Oliver and Barbara, the toxic married couple from The War of the Roses, have nothing on Nick and Amy Dunne, the co-narrators of Gillian Flynn's dazzlingly dark, searingly intelligent new thriller.
The novel opens as Nick -- "I used to be a writer... back when people read things on paper, back when anyone cared about what I thought" -- finds that Amy has gone missing on the day of their fifth wedding anniversary.
Their front door is open, the coffee table shattered, books scattered, and Amy, a trust-fund New Yorker who has been miserable since Nick dragged her to his Missouri home town to care for his dying mother, is gone.
Nick calls the police, of course, but there's something off about his reactions. He keeps referring to Amy in the past tense, and then catching himself. And he is not quite worried enough about her disappearance.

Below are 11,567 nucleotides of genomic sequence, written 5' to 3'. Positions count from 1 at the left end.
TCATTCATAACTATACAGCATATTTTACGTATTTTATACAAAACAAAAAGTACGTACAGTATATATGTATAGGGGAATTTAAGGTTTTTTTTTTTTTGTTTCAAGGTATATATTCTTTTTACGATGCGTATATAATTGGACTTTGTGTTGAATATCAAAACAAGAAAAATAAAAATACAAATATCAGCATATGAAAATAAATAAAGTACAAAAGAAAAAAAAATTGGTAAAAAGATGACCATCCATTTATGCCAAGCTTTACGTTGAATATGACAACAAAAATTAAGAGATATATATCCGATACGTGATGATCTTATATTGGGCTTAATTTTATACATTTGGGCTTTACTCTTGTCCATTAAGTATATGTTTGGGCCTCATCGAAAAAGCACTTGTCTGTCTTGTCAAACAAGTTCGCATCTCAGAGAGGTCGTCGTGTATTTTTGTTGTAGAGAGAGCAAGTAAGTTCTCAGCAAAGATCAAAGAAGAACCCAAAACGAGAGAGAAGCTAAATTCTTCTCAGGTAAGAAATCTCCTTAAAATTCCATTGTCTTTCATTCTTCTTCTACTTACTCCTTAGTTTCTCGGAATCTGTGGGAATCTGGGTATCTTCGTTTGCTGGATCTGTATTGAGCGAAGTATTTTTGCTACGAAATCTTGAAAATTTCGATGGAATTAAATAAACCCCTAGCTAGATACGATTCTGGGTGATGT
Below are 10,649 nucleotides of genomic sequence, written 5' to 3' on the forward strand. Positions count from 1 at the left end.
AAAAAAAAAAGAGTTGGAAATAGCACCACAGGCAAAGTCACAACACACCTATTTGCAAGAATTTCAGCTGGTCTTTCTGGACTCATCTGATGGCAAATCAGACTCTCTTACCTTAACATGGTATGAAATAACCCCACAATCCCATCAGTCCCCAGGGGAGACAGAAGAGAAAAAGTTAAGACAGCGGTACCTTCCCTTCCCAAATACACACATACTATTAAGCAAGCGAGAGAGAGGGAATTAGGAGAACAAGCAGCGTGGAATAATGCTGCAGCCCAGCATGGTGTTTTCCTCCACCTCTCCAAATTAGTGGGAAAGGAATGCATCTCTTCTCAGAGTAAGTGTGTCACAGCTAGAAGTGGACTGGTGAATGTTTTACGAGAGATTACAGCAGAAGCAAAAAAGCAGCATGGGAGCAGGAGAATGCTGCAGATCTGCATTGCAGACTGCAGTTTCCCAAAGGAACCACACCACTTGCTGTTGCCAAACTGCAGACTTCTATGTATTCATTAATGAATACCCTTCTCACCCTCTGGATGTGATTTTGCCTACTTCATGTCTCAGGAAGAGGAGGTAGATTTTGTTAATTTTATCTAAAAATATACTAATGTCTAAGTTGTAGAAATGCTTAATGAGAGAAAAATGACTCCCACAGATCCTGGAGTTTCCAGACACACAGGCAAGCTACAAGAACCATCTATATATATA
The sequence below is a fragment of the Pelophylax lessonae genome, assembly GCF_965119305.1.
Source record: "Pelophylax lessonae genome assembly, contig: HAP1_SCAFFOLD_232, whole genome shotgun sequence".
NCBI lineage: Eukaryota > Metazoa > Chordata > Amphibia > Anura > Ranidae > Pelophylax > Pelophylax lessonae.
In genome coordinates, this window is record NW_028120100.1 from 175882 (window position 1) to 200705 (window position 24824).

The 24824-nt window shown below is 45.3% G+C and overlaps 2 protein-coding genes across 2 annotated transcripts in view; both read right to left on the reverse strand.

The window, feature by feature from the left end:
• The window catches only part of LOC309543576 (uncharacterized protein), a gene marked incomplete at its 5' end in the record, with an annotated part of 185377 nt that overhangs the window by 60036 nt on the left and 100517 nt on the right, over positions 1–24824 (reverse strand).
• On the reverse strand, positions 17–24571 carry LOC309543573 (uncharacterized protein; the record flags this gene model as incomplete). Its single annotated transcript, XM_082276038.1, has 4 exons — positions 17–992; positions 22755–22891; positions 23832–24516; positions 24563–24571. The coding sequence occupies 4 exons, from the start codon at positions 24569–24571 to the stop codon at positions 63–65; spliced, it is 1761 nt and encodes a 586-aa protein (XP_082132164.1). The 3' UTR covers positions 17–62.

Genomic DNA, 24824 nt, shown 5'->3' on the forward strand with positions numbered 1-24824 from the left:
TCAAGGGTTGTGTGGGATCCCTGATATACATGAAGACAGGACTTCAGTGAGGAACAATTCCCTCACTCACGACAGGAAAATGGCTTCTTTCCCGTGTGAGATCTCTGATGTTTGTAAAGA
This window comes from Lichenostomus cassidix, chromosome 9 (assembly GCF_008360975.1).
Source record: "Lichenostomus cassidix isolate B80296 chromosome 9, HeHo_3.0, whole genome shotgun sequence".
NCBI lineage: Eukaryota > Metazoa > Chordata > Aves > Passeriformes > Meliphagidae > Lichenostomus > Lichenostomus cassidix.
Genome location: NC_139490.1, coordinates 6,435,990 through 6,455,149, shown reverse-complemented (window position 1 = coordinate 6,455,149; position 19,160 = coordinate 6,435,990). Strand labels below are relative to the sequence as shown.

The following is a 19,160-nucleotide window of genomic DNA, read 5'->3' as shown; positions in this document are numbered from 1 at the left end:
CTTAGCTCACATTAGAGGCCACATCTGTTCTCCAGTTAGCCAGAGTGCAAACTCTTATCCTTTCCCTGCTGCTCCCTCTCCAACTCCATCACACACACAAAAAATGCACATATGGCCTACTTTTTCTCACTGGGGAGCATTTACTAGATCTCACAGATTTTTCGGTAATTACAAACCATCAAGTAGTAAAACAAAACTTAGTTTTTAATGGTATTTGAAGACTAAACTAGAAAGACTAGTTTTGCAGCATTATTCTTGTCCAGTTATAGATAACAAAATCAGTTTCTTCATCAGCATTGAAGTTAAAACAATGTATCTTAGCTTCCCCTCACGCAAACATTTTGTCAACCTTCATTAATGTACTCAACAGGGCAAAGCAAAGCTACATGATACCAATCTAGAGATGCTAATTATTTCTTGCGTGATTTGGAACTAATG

Gone Girl switches between Nick's narrative, as the hunt for the beautiful, blonde Amy consumes the attention of America's media, and Amy's diary, as she writes about the early days of their relationship. "Tra and la! I am smiling a big adopted-orphan smile as I write this... I met a boy!" she says. And then later: "He promised to take care of me, and yet I feel afraid."
Gradually, the two stories begin to converge. The pointed finger of media -- and police -- blame starts to swing Nick's way, and he doesn't endear himself to his readers as a hint of misogyny enters his tone.
And there's something odd about Amy's diary too; her version of the events of their past is different from Nick's, and grates in its perfection.
Flynn, an extraordinarily good writer, plays her readers with the finesse and delicacy of an expert angler, practically guaranteeing an immediate reread once her terrifying, wonderful conclusion is reached.
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